Emmy-nominated DP Michael Goi says persistence is key.
Michael Goi, ASC has an impressive slate of TV credits to his name, including popular hits like Glee, The Mentalist, and American Horror Story. His track record is in part what led to his service as President of the American Society of Cinematographers from 2009-2012. But the success didn’t come overnight.
In an ASC Masterclass series, Goi reveals his humble beginnings and what he did to move up. The main key, more than talent and creativity? Persistence.
“When you move to Los Angeles, you’re starting over again at the bottom.”
When he first moved to LA, he recalls, “For six months, I lived on the two hot dogs for 99 cents at the A&P…but I refused to leave and I refused to give up.” And this was after he already had 300 commercials and six features under his DP belt. “When you move to Los Angeles, you’re starting over again at the bottom,” he said.
One GITS eBook every month in 2017… all of ’em free!
There are over 22,000 posts on this blog. That’s a boatload of content. I decided to do something to make it easier for readers.
Every month in 2017, I’ll be making public a free Go Into The Story eBook.
Think of it as a kind Go Into The Story Greatest Hits collection.
Download them. Read them. Pass them along.
A very special thanks to Trish Curtin and Clay Mitchell who are stepping up to handle the process turning blog posts into eBooks. I could not be doing this without the efforts of these two fine people.
The collection contains my reflections and takes on basic tenets of the craft. If any of them resonate with you, great. If not, feel free to ignore them. Each writer needs to figure out their own approach to screenwriting. My hope is to help feed that process and provide writers with inspiration along the way.
If you are an aspiring screenwriter, Twitter is an amazing resource. Eric Heisserer (Arrival, Lights Out, Hours, A Nightmare on Elm Street, Final Destination 5, The Thing) is probably the Hollywood screenwriter most willing to go online and provide a tweetstorm on a specific subject related to the craft.
Today: In June 2015, Eric took to the Twitter-verse to discuss a problem that vexes all writers from time to time: Falling out of love with a story. Reprinted in its entirety by permission.
TONIGHT: I wanna talk about something a little different. Let’s get into a problem in just about any creative endeavor: Losing the love.
Burnout. Stress. Overthinking. All manner of culprits can get you to a point where you don’t know why you’re writing a thing anymore.
It’s a trap I have faced time and again. I get into the weeds on a script and forget why I wanted to write it in the first place.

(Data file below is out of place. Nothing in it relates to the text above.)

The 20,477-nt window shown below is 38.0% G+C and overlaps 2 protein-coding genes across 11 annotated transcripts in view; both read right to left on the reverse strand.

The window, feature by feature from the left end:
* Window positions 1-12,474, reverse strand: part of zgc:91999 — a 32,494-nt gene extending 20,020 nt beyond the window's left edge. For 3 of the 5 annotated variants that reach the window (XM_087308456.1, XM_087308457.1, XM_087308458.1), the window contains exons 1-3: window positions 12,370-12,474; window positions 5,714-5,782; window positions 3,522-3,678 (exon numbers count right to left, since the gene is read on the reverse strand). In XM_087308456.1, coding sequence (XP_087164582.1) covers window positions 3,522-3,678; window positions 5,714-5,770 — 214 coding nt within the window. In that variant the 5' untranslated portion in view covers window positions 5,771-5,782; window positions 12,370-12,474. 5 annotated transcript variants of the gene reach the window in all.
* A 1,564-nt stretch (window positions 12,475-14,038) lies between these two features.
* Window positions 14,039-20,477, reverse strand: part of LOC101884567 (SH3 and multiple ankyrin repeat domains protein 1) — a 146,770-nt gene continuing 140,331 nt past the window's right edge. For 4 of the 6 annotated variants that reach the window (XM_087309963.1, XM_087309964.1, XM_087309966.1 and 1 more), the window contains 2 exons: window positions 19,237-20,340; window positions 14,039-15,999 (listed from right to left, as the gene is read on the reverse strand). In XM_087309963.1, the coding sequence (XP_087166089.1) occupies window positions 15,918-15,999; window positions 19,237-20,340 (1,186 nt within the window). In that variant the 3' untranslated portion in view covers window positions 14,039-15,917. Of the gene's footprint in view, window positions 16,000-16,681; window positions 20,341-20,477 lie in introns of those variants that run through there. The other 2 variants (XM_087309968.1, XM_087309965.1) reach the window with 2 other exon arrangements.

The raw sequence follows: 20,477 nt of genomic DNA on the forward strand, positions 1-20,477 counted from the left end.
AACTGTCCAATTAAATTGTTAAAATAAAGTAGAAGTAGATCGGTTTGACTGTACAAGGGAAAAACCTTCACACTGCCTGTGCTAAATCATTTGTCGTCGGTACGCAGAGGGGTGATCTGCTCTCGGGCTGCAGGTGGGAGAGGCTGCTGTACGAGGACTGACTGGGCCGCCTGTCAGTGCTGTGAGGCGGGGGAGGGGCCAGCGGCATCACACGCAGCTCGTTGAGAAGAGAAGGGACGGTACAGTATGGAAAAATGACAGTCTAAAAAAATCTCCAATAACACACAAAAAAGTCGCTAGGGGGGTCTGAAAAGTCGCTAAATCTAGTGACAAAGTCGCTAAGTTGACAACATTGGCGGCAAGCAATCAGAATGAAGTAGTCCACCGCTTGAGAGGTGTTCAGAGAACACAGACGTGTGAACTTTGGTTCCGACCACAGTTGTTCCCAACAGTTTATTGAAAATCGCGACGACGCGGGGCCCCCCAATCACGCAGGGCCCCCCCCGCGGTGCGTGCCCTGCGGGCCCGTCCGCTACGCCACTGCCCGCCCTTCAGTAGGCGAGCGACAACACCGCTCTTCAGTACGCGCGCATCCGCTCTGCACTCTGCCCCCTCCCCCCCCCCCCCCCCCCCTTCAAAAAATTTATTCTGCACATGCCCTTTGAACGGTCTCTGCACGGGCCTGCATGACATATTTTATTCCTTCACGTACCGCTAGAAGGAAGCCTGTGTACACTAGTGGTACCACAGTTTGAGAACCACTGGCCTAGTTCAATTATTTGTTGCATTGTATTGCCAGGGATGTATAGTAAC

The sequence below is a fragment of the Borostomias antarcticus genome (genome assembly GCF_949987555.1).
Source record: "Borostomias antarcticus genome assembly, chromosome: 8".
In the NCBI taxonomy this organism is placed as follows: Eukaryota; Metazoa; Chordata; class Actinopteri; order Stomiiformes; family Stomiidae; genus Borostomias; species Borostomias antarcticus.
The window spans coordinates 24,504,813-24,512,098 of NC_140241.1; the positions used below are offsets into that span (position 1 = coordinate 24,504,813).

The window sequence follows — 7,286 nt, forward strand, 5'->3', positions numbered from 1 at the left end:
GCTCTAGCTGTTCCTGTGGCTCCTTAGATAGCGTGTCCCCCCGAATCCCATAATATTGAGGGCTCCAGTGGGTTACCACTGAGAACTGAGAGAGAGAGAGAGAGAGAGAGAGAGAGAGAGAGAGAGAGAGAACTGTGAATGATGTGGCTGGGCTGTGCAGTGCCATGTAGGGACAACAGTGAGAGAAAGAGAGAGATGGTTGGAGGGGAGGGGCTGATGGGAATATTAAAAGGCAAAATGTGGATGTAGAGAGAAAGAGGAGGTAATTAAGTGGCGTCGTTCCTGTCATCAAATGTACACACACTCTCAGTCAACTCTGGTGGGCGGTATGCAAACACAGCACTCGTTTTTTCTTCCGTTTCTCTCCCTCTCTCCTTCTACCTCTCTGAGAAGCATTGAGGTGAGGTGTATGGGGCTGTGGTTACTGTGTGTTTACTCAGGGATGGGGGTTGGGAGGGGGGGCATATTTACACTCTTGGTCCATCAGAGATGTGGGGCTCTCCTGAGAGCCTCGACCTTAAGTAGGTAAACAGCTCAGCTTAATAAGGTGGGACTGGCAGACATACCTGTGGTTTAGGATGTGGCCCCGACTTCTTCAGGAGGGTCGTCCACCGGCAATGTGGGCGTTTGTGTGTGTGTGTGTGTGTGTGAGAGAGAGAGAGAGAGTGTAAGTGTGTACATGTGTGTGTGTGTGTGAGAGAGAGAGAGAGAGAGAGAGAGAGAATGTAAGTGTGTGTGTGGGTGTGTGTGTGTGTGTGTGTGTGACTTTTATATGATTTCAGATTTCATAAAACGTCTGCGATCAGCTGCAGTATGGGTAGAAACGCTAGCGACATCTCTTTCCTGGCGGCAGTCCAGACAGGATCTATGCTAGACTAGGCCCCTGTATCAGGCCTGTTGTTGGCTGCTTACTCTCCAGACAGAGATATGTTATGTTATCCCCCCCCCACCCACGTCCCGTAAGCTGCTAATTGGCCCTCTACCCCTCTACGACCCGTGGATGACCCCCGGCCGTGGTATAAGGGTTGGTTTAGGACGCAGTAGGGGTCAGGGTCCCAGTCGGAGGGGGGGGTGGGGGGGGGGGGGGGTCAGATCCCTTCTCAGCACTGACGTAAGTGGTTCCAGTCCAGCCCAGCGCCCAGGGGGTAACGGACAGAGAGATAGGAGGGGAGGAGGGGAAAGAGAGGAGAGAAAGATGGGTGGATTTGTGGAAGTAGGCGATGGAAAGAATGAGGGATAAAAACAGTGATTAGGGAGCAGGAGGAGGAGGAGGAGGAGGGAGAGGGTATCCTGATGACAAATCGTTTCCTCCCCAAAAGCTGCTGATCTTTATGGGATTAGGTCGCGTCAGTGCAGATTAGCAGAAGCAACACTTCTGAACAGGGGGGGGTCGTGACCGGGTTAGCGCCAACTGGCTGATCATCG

Or somewhere along the way, I start writing to manage producer notes and I lose personal agency in the story. And that stops the love.
Or even worse, I’m all on my own, tinkering on something, and I begin writing in anticipation of notes I haven’t even gotten. Love = gone.
This line of work is taxing, and in insidious ways not as noticeable as an athlete’s injuries. It will drain you if you’re not careful.
You have to reclaim your passion for a story the way you would a relationship. You have to want to make it work; make it great.
Sometimes that means stepping away and coming back to it later. Sometimes that means rediscovering what made you fall for it at the start.
And on that note, I’m gonna finish this glass and read some Ted Chiang. Because damn does he get my imagination jump-started.
As usual, when Eric tipples the Scotch and dons his Mentor mask, he delivers wisdom from on high.
If I may add a coda: When you begin a writing project, take a few minutes to write down what draws you to it, what your emotional connection to the story is, why you’re passionate to write it. Then set that document in a safe place.
Later on, if you find yourself cursing the heavens and gnashing your teeth — not an easy double to pull off! — go back to that document. Read your words. Remind yourself what it was that excited you about it in the first place.
That may provide a conduit for you back to a happy place.
You may follow Eric on Twitter: @HIGHzurrer.
You may read my April 2013 interview with Eric here.
Here’s a look at various filming locations for Tuesday, July 11: Filming in British Columbia TV Series; Riverdale Stars: K.J. Apa Location:John Oliver Secondary School in Vancouver Credit: @lightboxgallery Filming in California TV Series: American Horror Story Stars: Bille Lourd Location: FOX Studios, Los Angeles TV Series: Criminal Minds Stars: Matthew Gray Gubler Location: Quixote Studios, Electronics Pl, Los Angeles TV Series: American Crime Story Stars: Penélope Cruz Location: 1444 S Alameda St, Los Angeles Filming in Illinois Movies: Widows Stars: Liam Neeson Location: 7655 S Ingleside Ave, Chicago TV Series: The Chi Stars: Jason Mitchell Location: 3661 W Ogden Ave, Chicago Filming in New York TV Series: Mozart in the Jungle Stars: Gael García Bernal Location:Waring Ave and E Gun Hill Rd, Bronx Movie: Isn’t It Romantic Stars: Liam Hemsworth Location: E 72nd St and 5th Ave, NYC (filming by the fountain in Central Park) TV Series: The Path Stars: Aaron Paul Location: 43-23 37th Ave, Long Island City Credit: @nighttideniall Movie: The Papers (working title Nor Easter) Stars: Tom Hanks Location: W 45th St and 5th Ave, NYC Credit: @danaerrys TV Series: Mr. Robot Stars: Rami Malek Location: Thomas St and Church St, NYC Credit: @tribecacitizen TV Series: Blindspot Stars: Jaimie Alexander Location: 3rd Ave..